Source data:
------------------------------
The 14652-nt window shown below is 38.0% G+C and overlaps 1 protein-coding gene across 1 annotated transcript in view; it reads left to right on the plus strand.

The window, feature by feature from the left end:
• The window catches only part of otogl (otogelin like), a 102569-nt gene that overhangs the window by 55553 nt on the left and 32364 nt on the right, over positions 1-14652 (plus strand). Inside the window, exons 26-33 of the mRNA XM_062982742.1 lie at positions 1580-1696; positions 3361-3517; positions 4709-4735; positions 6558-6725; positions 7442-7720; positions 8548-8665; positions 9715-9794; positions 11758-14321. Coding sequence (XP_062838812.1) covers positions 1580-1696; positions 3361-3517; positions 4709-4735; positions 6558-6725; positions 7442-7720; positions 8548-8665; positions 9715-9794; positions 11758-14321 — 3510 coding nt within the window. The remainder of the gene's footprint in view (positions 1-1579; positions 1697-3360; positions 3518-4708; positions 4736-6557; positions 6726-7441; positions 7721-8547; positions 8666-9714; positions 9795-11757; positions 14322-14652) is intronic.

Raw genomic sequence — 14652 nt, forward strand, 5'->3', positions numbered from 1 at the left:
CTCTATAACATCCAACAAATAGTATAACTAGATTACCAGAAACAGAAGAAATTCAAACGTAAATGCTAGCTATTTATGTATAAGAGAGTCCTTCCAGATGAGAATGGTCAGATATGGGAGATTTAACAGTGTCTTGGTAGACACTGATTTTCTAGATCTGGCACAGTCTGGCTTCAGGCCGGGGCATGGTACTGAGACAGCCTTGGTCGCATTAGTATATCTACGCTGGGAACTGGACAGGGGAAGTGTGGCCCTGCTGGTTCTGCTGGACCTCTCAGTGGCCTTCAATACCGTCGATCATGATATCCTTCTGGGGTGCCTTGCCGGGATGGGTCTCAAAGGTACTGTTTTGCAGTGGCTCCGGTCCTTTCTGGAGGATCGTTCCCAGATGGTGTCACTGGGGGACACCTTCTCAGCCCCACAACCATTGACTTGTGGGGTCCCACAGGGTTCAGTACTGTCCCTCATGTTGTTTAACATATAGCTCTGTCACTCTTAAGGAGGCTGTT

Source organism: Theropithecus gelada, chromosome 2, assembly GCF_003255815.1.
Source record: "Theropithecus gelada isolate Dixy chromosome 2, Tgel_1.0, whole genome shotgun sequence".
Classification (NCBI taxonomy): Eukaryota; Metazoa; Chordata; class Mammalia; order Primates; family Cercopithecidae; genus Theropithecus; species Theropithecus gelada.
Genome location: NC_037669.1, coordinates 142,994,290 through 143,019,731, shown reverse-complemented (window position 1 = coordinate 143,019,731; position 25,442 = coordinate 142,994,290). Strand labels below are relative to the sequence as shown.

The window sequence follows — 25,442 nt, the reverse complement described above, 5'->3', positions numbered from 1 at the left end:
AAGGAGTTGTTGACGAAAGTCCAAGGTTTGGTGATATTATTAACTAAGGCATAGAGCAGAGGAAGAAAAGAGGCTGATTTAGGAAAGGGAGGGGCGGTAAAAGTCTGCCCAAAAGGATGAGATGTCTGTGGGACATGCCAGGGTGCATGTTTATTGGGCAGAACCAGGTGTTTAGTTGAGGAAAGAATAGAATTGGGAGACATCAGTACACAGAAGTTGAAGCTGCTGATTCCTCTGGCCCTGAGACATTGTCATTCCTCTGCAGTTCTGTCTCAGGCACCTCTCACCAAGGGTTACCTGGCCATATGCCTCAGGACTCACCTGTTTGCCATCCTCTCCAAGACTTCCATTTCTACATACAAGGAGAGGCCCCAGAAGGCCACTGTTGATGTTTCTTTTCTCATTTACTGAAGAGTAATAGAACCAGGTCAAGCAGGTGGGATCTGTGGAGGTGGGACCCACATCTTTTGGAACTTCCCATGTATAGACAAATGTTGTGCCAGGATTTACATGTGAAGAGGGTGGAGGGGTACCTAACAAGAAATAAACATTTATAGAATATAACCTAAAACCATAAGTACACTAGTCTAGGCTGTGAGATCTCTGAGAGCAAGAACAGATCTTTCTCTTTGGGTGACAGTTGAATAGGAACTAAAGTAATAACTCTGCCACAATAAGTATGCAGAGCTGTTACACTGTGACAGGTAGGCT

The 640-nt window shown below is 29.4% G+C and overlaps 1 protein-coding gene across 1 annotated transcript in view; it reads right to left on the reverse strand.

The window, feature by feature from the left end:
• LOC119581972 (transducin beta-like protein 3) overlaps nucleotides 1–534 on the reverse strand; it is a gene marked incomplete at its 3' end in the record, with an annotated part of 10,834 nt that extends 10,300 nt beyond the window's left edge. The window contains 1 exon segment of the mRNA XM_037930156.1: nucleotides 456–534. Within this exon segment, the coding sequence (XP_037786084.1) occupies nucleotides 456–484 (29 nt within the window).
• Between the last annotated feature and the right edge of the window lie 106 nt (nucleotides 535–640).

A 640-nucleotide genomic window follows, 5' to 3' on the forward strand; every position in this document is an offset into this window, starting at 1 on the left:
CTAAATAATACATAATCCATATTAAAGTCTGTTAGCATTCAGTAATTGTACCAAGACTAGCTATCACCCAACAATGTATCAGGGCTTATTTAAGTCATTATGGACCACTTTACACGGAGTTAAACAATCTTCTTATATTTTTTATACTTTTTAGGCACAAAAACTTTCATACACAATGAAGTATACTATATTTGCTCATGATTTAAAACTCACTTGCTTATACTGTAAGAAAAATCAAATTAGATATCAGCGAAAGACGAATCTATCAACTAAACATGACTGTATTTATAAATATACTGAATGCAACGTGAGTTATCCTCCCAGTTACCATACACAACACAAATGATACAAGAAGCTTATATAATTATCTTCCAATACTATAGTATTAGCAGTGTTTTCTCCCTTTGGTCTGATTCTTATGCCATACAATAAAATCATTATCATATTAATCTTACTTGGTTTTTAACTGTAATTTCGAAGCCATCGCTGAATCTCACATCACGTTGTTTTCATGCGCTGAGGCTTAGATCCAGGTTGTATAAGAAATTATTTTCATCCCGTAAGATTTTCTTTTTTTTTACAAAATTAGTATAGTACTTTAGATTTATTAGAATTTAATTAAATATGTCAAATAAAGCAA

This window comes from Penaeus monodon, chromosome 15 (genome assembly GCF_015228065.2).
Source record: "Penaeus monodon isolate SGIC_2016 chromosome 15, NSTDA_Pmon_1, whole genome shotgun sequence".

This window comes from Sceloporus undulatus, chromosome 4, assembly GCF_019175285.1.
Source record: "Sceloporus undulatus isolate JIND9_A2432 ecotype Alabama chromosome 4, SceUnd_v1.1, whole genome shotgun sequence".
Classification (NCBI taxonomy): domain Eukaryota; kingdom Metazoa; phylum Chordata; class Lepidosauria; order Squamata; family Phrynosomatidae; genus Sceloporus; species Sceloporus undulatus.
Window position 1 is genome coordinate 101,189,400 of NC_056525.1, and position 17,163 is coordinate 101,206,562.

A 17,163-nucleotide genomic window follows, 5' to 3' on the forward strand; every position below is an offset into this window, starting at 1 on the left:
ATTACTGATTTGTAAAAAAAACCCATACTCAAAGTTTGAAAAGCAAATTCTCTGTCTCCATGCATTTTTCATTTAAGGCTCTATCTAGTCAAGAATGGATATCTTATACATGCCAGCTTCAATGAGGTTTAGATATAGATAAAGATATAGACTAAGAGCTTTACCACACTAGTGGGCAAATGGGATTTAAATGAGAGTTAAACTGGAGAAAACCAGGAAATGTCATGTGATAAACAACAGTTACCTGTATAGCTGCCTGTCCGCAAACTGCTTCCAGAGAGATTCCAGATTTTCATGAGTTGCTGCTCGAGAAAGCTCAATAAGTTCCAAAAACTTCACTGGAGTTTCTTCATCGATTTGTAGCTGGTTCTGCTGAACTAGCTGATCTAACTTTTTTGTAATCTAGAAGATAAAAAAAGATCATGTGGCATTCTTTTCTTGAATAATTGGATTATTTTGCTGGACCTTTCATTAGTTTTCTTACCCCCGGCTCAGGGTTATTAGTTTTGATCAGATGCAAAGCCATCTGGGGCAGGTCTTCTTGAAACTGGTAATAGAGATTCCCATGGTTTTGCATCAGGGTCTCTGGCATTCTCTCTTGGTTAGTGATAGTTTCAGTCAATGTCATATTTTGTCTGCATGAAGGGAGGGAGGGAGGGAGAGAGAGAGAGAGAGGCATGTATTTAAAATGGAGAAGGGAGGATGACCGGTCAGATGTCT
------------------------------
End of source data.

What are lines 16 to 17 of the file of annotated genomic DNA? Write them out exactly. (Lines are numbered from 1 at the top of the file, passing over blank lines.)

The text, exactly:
A 640-nucleotide genomic window follows, 5' to 3' on the forward strand; every position in this document is an offset into this window, starting at 1 on the left:
CTAAATAATACATAATCCATATTAAAGTCTGTTAGCATTCAGTAATTGTACCAAGACTAGCTATCACCCAACAATGTATCAGGGCTTATTTAAGTCATTATGGACCACTTTACACGGAGTTAAACAATCTTCTTATATTTTTTATACTTTTTAGGCACAAAAACTTTCATACACAATGAAGTATACTATATTTGCTCATGATTTAAAACTCACTTGCTTATACTGTAAGAAAAATCAAATTAGATATCAGCGAAAGACGAATCTATCAACTAAACATGACTGTATTTATAAATATACTGAATGCAACGTGAGTTATCCTCCCAGTTACCATACACAACACAAATGATACAAGAAGCTTATATAATTATCTTCCAATACTATAGTATTAGCAGTGTTTTCTCCCTTTGGTCTGATTCTTATGCCATACAATAAAATCATTATCATATTAATCTTACTTGGTTTTTAACTGTAATTTCGAAGCCATCGCTGAATCTCACATCACGTTGTTTTCATGCGCTGAGGCTTAGATCCAGGTTGTATAAGAAATTATTTTCATCCCGTAAGATTTTCTTTTTTTTTACAAAATTAGTATAGTACTTTAGATTTATTAGAATTTAATTAAATATGTCAAATAAAGCAA